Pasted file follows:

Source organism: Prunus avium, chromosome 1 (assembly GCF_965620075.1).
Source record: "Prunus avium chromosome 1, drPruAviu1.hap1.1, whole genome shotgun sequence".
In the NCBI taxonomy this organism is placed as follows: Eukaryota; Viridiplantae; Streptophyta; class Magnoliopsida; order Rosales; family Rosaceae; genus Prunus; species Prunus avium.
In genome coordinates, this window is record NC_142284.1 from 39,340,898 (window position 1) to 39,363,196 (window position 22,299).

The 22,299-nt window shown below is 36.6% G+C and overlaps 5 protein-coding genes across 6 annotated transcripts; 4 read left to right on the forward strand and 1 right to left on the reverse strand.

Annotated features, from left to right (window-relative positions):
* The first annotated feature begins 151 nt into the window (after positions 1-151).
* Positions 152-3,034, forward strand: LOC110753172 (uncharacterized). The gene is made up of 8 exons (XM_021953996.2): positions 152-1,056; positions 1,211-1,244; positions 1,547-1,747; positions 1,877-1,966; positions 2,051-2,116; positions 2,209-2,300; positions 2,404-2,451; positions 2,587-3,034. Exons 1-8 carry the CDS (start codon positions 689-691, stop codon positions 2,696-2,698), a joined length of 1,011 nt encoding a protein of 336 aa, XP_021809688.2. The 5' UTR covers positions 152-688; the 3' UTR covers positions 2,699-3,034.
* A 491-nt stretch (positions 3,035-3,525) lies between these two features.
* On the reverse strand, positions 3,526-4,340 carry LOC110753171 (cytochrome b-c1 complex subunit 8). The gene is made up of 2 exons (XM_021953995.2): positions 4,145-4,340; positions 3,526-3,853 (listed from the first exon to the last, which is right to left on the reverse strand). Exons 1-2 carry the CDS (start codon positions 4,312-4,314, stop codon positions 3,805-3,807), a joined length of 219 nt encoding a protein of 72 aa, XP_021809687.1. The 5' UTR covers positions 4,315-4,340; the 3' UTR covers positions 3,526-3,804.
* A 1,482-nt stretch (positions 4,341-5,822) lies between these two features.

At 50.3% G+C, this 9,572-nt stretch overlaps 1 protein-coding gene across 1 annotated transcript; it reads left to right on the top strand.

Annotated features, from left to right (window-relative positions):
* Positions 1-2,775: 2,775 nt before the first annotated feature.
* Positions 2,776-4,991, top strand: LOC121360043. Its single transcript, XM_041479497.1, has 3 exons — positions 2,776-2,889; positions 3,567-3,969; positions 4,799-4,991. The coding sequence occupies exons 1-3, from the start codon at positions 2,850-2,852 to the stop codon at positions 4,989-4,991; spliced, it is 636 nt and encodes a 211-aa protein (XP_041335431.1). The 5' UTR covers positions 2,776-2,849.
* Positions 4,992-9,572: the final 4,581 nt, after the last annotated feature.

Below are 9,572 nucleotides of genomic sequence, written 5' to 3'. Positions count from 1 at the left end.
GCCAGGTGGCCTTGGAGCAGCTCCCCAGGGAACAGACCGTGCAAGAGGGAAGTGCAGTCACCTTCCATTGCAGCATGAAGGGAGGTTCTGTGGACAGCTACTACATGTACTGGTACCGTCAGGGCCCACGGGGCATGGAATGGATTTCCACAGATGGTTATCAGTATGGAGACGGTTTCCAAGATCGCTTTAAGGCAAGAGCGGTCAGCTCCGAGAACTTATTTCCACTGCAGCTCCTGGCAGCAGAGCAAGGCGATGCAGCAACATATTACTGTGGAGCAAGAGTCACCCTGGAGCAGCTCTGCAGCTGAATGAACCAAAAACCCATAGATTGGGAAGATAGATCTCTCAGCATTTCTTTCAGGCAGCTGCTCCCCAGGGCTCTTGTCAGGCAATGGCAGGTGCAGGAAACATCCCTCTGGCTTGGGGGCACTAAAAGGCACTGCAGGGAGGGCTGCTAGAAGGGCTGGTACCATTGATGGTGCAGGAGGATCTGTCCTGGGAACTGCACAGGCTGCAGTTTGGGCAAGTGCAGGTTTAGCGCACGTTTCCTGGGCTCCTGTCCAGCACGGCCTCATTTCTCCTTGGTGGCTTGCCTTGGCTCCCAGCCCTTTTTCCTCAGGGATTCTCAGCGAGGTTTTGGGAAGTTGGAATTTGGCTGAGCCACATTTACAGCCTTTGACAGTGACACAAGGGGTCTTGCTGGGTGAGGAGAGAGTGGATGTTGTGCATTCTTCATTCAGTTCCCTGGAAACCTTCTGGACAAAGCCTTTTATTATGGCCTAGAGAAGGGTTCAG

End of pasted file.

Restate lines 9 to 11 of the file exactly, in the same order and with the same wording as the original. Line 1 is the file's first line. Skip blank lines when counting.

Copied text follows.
* A 491-nt stretch (positions 3,035-3,525) lies between these two features.
* On the reverse strand, positions 3,526-4,340 carry LOC110753171 (cytochrome b-c1 complex subunit 8). The gene is made up of 2 exons (XM_021953995.2): positions 4,145-4,340; positions 3,526-3,853 (listed from the first exon to the last, which is right to left on the reverse strand). Exons 1-2 carry the CDS (start codon positions 4,312-4,314, stop codon positions 3,805-3,807), a joined length of 219 nt encoding a protein of 72 aa, XP_021809687.1. The 5' UTR covers positions 4,315-4,340; the 3' UTR covers positions 3,526-3,804.
* A 1,482-nt stretch (positions 4,341-5,822) lies between these two features.